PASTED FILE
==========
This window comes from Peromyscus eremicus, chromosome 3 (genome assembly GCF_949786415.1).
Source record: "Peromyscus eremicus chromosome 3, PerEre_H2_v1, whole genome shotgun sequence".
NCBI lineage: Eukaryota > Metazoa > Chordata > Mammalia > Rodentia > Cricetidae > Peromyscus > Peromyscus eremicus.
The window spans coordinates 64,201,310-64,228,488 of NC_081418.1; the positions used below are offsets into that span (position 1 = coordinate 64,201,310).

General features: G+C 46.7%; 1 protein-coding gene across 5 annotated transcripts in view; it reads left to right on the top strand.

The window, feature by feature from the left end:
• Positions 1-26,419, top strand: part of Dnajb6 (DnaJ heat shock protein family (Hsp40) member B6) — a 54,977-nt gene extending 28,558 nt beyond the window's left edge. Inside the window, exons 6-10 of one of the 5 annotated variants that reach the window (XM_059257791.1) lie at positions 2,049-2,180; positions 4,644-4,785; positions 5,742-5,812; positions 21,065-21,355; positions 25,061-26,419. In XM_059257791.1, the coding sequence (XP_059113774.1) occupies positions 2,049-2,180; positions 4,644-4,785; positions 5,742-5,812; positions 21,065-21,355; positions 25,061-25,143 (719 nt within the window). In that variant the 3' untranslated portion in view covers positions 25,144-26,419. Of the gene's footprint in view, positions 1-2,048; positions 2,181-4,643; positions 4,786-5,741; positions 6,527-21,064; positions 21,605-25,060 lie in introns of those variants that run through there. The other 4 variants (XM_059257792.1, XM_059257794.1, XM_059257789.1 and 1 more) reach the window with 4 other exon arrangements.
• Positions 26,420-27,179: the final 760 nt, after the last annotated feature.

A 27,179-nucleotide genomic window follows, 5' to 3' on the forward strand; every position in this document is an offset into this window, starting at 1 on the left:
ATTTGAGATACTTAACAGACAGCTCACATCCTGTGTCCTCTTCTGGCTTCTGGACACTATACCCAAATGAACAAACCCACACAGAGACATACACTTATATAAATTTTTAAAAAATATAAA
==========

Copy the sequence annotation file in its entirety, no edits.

This window comes from Peromyscus eremicus, chromosome 3 (genome assembly GCF_949786415.1).
Source record: "Peromyscus eremicus chromosome 3, PerEre_H2_v1, whole genome shotgun sequence".
NCBI lineage: Eukaryota > Metazoa > Chordata > Mammalia > Rodentia > Cricetidae > Peromyscus > Peromyscus eremicus.
The window spans coordinates 64,201,310-64,228,488 of NC_081418.1; the positions used below are offsets into that span (position 1 = coordinate 64,201,310).

General features: G+C 46.7%; 1 protein-coding gene across 5 annotated transcripts in view; it reads left to right on the top strand.

The window, feature by feature from the left end:
• Positions 1-26,419, top strand: part of Dnajb6 (DnaJ heat shock protein family (Hsp40) member B6) — a 54,977-nt gene extending 28,558 nt beyond the window's left edge. Inside the window, exons 6-10 of one of the 5 annotated variants that reach the window (XM_059257791.1) lie at positions 2,049-2,180; positions 4,644-4,785; positions 5,742-5,812; positions 21,065-21,355; positions 25,061-26,419. In XM_059257791.1, the coding sequence (XP_059113774.1) occupies positions 2,049-2,180; positions 4,644-4,785; positions 5,742-5,812; positions 21,065-21,355; positions 25,061-25,143 (719 nt within the window). In that variant the 3' untranslated portion in view covers positions 25,144-26,419. Of the gene's footprint in view, positions 1-2,048; positions 2,181-4,643; positions 4,786-5,741; positions 6,527-21,064; positions 21,605-25,060 lie in introns of those variants that run through there. The other 4 variants (XM_059257792.1, XM_059257794.1, XM_059257789.1 and 1 more) reach the window with 4 other exon arrangements.
• Positions 26,420-27,179: the final 760 nt, after the last annotated feature.

A 27,179-nucleotide genomic window follows, 5' to 3' on the forward strand; every position in this document is an offset into this window, starting at 1 on the left:
ATTTGAGATACTTAACAGACAGCTCACATCCTGTGTCCTCTTCTGGCTTCTGGACACTATACCCAAATGAACAAACCCACACAGAGACATACACTTATATAAATTTTTAAAAAATATAAA